A new book unsnarls the mysteries of car travel.
The next time you’re crawling along the highway at rush hour, silently cursing the drivers zipping past you in an empty lane that merges with your own somewhere up ahead, blame Tom Vanderbilt. Somewhere in the course of reporting his sweeping survey of driving, he switched teams and joined those self-serving opportunists who gum up the flow of traffic with their devious maneuvers.
To his credit, Vanderbilt (a contributing editor at I.D.) doesn’t pass judgment on such behavior, striving instead to penetrate the psychosocial mysteries that still surround driving after a century of practice. Traffic has proven to be so complex a system that it has outwitted every attempt by engineers to tame it (late mergers being just one finicky variable). Although the bulk of his book is given over to gracefully applied psychology in the mold of Malcolm Gladwell or Steven Johnson (“How Our Eyes and Minds Betray Us on the Road” is one chapter heading), Vanderbilt also does an excellent job of probing traffic’s blowback on American urbanism.
Without meaning to, his findings condemn a generation of architects and planners who have been asleep at the wheel for 30 years, failing to master the exigencies of the automobile before we exported it to the world’s newly affluent and aspiring middle classes. By 2020, he notes, the World Health Organization predicts road fatalities will be the world’s third leading cause of death.
“Affluence breeds traffic,” he writes in an especially trenchant chapter, deceptively titled “Why Women Cause More Congestion Than Men.” Traffic is worse than ever because while Americans are wealthier than ever, they’re not necessarily happier because of it.
In Montgomery County, Maryland, for example, the population grew 7 percent between 1976 and 1985, while the number of jobs grew by 20 percent. But vehicle registrations nearly doubled. Why? “The more money people have, the more cars they own, the more they drive,” Vanderbilt writes. Ergo: “The better the economy, the more miles traveled, the worse the traffic congestion.”
How much worse? In 1960, the average American drove 20.64 miles per day; today, he or she drives 32 miles. That’s because in 1950, women made up only 28 percent of the workforce; today, they represent nearly half. Women now commute in the family’s second car, stopping at daycare, soccer practice, and Whole Foods on the way home. Because of that, Vanderbilt explains, “from 1983 to 2001, the number of annual shopping trips per household almost doubled—and those trips are getting longer.”
Thus stores became larger, which meant they needed to sit between communities—in the so-called exurbs—rather than in them, to serve more customers (not to mention make more room for parking). These same exurbs sprang from the idea of “drive until qualify”—referring to residents who drive away from the city center until housing prices fall far enough that they can afford to live there.
Between 1990 and 2000, commuting grew the most in counties where income inequality had worsened the most, a phenomenon the economist Robert Frank termed “the Aspen Effect.” In our unending quest for a McMansion to call our own—no matter the price nor subprime mortgage needed to secure it—we sacrificed miles and time, despite research suggesting that the pleasure of homeownership wears off, while the exquisite agony of commuting endures.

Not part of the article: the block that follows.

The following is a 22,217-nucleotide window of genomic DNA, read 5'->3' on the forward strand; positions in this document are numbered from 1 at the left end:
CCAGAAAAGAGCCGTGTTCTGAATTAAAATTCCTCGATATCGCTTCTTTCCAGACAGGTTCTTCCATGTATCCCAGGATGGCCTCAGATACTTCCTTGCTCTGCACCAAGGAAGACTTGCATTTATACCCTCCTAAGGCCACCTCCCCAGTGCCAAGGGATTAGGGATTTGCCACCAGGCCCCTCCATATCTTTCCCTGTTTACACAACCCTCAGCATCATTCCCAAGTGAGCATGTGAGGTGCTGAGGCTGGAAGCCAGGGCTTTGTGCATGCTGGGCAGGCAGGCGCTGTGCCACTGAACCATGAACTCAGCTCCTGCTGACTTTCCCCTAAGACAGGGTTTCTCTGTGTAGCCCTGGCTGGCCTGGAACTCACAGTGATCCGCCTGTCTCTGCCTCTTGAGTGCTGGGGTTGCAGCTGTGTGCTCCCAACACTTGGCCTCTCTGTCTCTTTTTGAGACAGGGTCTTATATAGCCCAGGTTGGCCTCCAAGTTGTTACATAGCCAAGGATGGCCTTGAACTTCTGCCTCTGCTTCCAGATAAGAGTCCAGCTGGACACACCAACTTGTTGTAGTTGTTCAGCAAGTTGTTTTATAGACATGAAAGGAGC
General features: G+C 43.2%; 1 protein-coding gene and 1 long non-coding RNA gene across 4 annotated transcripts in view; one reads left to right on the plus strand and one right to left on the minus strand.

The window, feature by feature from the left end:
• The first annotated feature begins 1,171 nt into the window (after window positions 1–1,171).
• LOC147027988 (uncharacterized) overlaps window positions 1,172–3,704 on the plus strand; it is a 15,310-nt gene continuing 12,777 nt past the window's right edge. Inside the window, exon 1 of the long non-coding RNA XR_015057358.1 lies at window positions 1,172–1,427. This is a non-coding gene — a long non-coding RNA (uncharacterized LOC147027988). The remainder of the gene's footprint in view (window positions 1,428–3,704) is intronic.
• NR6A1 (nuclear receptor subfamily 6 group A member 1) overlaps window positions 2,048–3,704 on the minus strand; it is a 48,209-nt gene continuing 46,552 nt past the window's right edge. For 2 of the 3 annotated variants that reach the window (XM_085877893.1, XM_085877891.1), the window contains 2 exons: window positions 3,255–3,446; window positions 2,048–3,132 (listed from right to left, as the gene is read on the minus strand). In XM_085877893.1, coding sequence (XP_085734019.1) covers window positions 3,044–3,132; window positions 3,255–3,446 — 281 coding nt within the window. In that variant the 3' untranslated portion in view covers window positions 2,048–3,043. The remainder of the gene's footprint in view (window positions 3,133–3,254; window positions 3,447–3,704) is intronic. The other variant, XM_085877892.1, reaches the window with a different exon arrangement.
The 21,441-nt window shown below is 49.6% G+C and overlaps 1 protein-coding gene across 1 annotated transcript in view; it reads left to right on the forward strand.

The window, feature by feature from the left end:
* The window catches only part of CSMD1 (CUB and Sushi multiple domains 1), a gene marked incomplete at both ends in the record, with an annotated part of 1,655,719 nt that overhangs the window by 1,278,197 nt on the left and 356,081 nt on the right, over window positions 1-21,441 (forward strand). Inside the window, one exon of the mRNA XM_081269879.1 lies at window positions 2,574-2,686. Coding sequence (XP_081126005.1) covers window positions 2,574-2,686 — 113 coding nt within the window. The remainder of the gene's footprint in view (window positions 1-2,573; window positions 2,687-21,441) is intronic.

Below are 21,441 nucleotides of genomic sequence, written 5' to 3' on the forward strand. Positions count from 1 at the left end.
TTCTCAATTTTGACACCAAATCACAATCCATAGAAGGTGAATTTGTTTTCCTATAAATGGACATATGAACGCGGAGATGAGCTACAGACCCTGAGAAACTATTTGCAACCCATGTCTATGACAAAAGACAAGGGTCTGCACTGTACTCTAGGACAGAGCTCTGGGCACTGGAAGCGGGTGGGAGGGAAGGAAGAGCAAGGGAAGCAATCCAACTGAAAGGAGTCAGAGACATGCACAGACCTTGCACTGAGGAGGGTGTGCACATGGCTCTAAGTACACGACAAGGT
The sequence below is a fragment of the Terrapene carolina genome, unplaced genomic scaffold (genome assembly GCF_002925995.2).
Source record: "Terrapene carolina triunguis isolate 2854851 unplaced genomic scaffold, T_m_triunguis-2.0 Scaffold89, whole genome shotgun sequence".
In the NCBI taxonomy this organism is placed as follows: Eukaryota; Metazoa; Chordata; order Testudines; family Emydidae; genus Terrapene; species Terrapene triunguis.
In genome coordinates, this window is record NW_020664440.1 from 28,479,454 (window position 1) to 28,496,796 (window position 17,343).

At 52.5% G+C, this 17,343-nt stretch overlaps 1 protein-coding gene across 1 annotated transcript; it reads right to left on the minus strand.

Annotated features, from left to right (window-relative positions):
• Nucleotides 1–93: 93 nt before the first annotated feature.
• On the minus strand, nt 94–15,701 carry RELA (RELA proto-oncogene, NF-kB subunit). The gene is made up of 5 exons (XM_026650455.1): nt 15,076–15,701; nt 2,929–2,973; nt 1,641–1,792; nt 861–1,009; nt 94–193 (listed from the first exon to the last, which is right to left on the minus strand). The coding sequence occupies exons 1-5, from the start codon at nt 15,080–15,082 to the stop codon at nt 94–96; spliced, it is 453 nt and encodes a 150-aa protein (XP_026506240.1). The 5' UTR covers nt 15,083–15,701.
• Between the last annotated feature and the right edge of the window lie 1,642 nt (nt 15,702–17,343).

Traffic raises the question (although never explicitly) of whether it’s possible to master traffic, or will it always master us? Vanderbilt devotes an entire chapter to explaining why laying more asphalt never works (new roads just trigger latent demand). Using road sensors and GPS to re-route traffic jams in “real time” falls apart under the scrutiny of game theorists—drivers jam the alternatives in what one professor calls a “self-destroying prognosis.” The author endorses congestion pricing, which works well in London (and in Disneyland, which invented the idea to solve its own traffic jams), but good luck trying to implement it in New York or Chicago, America’s pedestrian-friendliest cities, let alone Mumbai or Shanghai, as he also produces evidence that traffic patterns are deeply rooted in local customs, resisting one-size-fits-all solutions. It doesn’t help that rising GDP and higher corruption both correlate with greater traffic fatalities; India isn’t likely to see its fatality rate fall until 2042.
All in all, it’s a strange time for this book to be published, what with $4-and-up gasoline having already killed cruising, SUV sales, and housing prices in the exurban belts of Los Angeles, Phoenix, and Florida. Sociologists like Christopher Leinberger and Richard Florida have already written off these places as the next “slums,” and announced that a “spatial fix” is underway that will kill the suburban landscape that driving is largely responsible for. With Traffic, Vanderbilt mounts a very convincing case why it should.
Greg Lindsay is a contributing editor at Fast Company. His book Aerotropolis, a critical look at air transport, urbanism, and globalization, will be published in 2009 by Farrar, Straus and Giroux. PHOTOGRAPHY BY MARK WEISS